- The Washington Times - Thursday, November 18, 2004

The U.S. Department of Agriculture yesterday said it is testing a suspect animal for mad cow disease and would know within a week whether it has discovered the second case in the United States.

The animal did not enter the food chain, the USDA said.

The announcement followed at least two screening tests conducted as part of a wider program to determine the prevalence of the disease in the United States. USDA scientists now are conducting a more precise test.

“The inconclusive result does not mean we have found another case of [mad cow disease] in this country,” said Andrea Morgan, associate deputy administrator for veterinary services at the USDA’s Animal and Plant Health Inspection Service.

But a positive result would not be “unexpected” when final results are available in four to seven days, she said.

“Our surveillance program is designed to test as many animals as we can in the populations that are considered to be at high risk for BSE,” she said.

The USDA would not say where the animal was discovered.

Mad cow disease, officially known as bovine spongiform encephalopathy, or BSE, is a fatal disorder that attacks the central nervous system of adult cattle. A form of it has infected humans who eat diseased tissue, though no known cases have been contracted in the United States.

Animal health inspectors discovered the country’s first, and so far only, confirmed case of the disease in December, causing major export markets to ban American beef, damaging the meat-packing industry and briefly roiling cattle futures. U.S. consumers, however, did not shy away from eating red meat.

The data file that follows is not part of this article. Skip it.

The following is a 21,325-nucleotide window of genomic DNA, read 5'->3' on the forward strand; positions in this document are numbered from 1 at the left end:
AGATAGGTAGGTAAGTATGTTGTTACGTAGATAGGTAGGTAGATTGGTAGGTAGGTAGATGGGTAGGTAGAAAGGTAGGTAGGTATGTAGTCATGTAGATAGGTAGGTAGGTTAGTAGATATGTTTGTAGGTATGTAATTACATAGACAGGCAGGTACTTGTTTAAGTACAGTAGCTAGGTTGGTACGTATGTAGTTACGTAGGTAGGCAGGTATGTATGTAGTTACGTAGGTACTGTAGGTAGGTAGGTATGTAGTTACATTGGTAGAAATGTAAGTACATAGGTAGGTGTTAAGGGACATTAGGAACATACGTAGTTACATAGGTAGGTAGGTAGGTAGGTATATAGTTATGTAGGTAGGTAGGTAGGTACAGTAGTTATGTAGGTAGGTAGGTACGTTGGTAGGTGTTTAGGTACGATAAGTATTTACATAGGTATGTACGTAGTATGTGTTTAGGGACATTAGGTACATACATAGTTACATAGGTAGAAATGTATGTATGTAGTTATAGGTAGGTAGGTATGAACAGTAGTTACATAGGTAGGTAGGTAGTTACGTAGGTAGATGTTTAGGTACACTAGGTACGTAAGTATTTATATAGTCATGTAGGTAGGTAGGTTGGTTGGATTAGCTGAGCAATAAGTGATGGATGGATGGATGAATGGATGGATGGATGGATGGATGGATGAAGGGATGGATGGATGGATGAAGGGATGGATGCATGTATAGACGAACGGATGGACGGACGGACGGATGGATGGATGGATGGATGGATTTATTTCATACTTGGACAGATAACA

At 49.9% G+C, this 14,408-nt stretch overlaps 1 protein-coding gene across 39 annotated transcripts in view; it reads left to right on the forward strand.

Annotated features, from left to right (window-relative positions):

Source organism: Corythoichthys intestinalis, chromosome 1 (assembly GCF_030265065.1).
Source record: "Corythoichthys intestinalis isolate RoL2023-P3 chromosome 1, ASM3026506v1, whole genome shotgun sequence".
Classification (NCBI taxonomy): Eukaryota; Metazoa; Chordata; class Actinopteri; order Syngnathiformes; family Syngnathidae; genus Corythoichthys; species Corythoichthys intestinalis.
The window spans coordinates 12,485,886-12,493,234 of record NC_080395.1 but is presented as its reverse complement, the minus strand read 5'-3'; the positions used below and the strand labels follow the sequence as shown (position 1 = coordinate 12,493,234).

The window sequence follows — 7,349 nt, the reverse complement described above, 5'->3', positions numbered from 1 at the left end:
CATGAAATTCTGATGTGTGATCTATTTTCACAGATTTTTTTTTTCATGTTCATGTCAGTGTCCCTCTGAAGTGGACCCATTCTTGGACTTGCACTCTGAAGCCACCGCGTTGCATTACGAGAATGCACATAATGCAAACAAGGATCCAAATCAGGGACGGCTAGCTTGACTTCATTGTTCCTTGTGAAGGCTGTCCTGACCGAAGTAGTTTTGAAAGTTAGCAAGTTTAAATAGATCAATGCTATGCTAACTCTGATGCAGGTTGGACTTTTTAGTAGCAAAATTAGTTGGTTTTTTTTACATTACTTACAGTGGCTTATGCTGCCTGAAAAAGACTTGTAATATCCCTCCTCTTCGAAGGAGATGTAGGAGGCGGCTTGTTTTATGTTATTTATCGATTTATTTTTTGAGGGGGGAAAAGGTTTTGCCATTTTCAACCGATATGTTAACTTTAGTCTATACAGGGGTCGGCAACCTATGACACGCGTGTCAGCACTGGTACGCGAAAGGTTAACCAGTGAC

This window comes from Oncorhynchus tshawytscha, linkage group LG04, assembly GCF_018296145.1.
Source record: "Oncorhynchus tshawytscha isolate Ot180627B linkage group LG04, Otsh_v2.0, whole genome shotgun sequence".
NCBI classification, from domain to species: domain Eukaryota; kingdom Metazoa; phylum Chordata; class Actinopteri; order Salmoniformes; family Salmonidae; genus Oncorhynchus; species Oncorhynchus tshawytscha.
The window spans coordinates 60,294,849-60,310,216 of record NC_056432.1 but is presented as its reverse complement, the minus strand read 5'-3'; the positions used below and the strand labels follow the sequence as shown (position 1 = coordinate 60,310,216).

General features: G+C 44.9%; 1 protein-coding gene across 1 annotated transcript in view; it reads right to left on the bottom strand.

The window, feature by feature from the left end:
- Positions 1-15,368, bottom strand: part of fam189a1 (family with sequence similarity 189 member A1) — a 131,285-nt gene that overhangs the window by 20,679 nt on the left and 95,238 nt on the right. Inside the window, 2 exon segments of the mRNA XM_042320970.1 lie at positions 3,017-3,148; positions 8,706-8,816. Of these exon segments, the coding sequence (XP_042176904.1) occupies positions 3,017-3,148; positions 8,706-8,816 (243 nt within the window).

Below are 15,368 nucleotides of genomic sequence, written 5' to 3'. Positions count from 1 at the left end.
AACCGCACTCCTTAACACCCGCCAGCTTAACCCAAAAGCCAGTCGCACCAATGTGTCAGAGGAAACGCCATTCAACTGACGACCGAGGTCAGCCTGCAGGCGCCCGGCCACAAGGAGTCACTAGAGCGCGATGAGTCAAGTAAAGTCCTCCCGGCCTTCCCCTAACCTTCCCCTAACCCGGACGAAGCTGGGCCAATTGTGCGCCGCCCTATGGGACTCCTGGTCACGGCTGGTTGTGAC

Since the December case, the USDA has instituted new safeguards to keep infected animals and the tissue most likely to transmit the disease out of the food supply.

“Regardless of the outcome of this test result, U.S. beef is safe,” said J. Patrick Boyle, president of the American Meat Institute, an association for meat packers.

Consumer groups, however, repeatedly have complained that the USDA and the Food and Drug Administration (FDA) have not done enough to ensure human and animal safety.

“The size of the risk to consumers is unknown at the moment. It could be very small, or it could be much larger,” said Michael Hansen, senior research associate at Consumers Union, the nonprofit publisher of Consumer Reports magazine.

Mr. Hansen criticized USDA testing, which he said was not extensive enough, and FDA rules, which he said failed to adequately prevent the spread of mad cow through animal feed.

Since June 1, the USDA has tested 113,000 animals and, including yesterday’s announcement, reported three “inconclusive” test results, officials said. Two animals that in June tested inconclusive later were proven disease-free, but yesterday’s announcement was based on more thorough screening.

The USDA plans to screen as many as 268,000 animals in a 12- to 18-month period.

There were 103.6 million cattle in the United States as of July 1, according to the National Agricultural Statistics Service.

The USDA would not say where the case announced yesterday was discovered, pending final test results. The first U.S. case was discovered in a Washington state dairy cow in December 2003.

Cattle futures for February delivery dropped 2.93 cents to 85.98 cents a pound on the Chicago Mercantile Exchange. The 3.3 percent fall was the biggest since March 11.

Shares of McDonald’s fell 45 cents to $29.95 on the New York Stock Exchange.

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